According to Zackheim, the list showcases the publisher's core belief about what business readers want: more narrative than the traditional how-to. "We've made our business on the precept that readers are interested in being exposed to new things and being challenged. "
The business publishing program at Free Press also brings an updated take on category staples, with such upcoming releases as Too Many Bosses, Too Few Leaders: The Three Essential Principles You Need to Become an Extraordinary Leader by leadership expert Rajeev Peshawaria (May); Plan B: The Art of Making Things Happen by David Murray (Sept.); and Stephen M.R. Covey and Greg D. Link's Smart Trust: How People, Companies, and Countries Are Prospering from High Trust in a Low Trust World (Dec.).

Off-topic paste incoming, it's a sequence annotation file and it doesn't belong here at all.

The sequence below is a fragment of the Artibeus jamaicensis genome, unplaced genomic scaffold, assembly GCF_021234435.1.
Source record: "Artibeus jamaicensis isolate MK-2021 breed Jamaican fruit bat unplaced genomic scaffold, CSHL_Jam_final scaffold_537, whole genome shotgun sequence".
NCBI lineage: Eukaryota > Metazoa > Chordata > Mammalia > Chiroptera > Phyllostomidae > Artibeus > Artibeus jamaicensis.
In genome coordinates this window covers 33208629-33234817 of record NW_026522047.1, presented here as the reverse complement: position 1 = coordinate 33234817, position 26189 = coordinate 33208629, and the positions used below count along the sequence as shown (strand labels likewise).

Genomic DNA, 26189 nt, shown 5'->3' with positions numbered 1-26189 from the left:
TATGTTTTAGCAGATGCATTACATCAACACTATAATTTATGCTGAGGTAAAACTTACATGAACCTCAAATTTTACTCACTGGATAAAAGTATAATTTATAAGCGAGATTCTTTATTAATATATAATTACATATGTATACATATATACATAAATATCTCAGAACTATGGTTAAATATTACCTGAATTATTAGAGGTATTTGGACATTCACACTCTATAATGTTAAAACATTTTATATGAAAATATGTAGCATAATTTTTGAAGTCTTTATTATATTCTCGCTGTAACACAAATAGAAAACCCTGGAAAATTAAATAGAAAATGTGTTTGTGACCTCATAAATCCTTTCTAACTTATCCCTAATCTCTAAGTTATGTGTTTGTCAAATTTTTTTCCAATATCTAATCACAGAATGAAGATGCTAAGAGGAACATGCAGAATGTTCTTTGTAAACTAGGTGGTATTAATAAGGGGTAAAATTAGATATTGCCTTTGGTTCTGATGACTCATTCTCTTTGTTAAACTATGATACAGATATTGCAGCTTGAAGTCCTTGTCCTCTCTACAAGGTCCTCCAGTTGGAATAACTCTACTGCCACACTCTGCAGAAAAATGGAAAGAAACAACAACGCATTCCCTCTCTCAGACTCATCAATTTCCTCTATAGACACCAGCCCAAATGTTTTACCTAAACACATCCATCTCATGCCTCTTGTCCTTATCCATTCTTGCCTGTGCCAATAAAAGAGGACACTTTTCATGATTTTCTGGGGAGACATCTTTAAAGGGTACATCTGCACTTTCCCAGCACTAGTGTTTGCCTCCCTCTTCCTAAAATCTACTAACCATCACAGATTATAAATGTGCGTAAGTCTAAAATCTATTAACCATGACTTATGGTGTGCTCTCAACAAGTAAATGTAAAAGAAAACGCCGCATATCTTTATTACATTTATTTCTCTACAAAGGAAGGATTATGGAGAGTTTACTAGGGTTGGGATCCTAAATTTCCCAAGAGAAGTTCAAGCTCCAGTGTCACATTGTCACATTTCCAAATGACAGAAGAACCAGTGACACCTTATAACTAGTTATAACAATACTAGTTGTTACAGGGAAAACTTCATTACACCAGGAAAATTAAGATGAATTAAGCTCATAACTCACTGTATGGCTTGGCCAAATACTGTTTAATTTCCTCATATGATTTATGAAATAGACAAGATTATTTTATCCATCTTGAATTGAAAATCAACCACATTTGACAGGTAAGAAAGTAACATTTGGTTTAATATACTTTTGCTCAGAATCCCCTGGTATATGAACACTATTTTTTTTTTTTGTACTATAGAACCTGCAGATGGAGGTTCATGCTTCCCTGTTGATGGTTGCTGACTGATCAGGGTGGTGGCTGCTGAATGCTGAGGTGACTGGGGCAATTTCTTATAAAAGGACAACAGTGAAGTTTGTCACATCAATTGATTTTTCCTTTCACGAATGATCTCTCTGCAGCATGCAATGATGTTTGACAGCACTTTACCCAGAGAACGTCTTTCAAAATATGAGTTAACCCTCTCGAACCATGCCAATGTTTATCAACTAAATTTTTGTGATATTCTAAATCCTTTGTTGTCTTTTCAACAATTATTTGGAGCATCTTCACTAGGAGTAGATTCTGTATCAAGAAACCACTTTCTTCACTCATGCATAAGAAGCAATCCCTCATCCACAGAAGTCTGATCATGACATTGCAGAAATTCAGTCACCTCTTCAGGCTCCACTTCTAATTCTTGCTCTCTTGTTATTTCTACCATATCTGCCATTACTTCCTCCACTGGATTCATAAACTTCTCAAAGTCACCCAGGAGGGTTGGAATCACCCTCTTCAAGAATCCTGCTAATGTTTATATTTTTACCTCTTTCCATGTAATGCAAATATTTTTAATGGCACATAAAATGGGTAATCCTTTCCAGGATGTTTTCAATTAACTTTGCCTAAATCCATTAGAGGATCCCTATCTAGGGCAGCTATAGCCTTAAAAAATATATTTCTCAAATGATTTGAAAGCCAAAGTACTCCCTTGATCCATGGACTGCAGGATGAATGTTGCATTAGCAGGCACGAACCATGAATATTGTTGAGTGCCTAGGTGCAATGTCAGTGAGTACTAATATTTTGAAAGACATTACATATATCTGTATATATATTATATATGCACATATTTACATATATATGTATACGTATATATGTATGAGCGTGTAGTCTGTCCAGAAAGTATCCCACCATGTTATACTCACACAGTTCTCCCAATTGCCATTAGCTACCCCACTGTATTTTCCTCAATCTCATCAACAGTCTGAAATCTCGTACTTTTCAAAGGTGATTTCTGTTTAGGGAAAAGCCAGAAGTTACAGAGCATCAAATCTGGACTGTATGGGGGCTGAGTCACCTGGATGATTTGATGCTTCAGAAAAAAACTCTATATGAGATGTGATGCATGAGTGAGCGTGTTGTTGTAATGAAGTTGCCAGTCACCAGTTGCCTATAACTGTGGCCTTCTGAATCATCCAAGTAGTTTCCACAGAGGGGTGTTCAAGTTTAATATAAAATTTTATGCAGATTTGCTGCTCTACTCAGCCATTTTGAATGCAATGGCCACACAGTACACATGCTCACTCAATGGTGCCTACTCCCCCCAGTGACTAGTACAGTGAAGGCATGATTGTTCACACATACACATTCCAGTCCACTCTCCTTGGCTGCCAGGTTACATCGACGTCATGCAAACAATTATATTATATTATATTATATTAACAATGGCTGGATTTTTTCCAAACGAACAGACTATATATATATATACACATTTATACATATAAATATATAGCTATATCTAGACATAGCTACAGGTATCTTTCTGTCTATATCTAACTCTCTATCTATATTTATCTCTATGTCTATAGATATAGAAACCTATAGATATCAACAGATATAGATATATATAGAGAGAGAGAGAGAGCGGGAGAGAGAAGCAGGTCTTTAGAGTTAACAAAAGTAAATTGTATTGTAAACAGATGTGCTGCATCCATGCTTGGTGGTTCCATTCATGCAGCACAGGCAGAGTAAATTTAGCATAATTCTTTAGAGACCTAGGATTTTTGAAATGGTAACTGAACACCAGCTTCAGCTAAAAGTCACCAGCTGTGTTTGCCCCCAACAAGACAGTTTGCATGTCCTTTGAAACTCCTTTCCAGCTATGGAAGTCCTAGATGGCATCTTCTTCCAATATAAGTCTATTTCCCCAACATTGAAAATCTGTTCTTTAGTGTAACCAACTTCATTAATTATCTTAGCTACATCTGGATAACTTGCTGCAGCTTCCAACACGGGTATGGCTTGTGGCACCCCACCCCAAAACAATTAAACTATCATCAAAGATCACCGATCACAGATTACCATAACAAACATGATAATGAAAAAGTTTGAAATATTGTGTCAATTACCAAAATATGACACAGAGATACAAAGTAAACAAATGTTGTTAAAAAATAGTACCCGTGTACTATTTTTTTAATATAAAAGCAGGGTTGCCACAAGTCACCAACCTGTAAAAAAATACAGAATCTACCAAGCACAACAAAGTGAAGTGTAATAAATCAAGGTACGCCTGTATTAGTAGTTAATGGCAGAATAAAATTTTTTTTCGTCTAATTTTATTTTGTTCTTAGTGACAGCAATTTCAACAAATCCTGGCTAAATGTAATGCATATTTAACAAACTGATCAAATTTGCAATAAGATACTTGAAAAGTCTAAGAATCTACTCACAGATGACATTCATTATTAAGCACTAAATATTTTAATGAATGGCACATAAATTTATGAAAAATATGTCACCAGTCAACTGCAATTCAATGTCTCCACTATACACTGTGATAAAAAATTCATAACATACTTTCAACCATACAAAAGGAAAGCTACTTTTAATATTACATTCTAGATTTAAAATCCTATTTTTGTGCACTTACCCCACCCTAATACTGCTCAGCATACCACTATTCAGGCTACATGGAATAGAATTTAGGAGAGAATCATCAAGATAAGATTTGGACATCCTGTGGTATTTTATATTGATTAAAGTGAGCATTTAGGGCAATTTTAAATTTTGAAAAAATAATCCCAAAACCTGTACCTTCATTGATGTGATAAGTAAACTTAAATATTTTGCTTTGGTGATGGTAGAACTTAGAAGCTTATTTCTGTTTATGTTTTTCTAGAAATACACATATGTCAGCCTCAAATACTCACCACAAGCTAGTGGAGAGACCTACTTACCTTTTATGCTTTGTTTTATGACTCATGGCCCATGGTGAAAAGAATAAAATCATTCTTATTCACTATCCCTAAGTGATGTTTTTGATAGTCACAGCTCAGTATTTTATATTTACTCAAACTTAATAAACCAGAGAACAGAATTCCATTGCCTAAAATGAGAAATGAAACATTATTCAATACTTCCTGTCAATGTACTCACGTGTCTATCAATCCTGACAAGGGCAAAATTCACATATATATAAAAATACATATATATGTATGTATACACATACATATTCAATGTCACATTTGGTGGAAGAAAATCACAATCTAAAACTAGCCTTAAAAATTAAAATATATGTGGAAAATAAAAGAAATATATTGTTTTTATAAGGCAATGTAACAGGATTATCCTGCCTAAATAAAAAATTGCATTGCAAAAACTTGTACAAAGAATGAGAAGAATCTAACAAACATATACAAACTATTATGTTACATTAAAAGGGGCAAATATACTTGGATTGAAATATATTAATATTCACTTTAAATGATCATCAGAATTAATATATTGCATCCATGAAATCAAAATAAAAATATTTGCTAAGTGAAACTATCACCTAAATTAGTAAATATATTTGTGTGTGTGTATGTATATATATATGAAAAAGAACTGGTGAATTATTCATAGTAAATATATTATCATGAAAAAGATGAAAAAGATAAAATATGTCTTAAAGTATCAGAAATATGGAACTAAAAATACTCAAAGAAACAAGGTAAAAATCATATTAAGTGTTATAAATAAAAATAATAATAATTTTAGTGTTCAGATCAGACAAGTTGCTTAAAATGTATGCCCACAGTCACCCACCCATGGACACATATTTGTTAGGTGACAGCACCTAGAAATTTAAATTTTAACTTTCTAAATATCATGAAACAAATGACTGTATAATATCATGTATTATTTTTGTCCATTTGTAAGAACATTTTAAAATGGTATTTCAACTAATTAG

"Evergreen topics like leadership, execution, and strategy always do well, but the types of those books may have changed," says editor-in-chief Dominick Anfuso, who expects high yields from this year's crop. Free Press is also excited about the as-yet-untitled book on leadership by former CEO and current Morgan Stanley board chairman John Mack, which has been delayed until next year.
There are still publishers that target niche audiences rather than the general business reader. Skyhorse, for example, strives to provide "entertaining, accessible" business titles with a "clear, definable audience," says associate publisher Bill Wolfsthal. The tactic is exemplified by such titles as Marin Levin's All I Know About Management I Learned from My Dog: The Real Story of Angel, a Rescued Golden Retriever, Who Inspired the New Four Golden Rules of Management (Apr.), and Leadership and Training for the Fight: A Few Thoughts on Leadership and Training from a Former Special Operations Soldier by Paul Howe (July).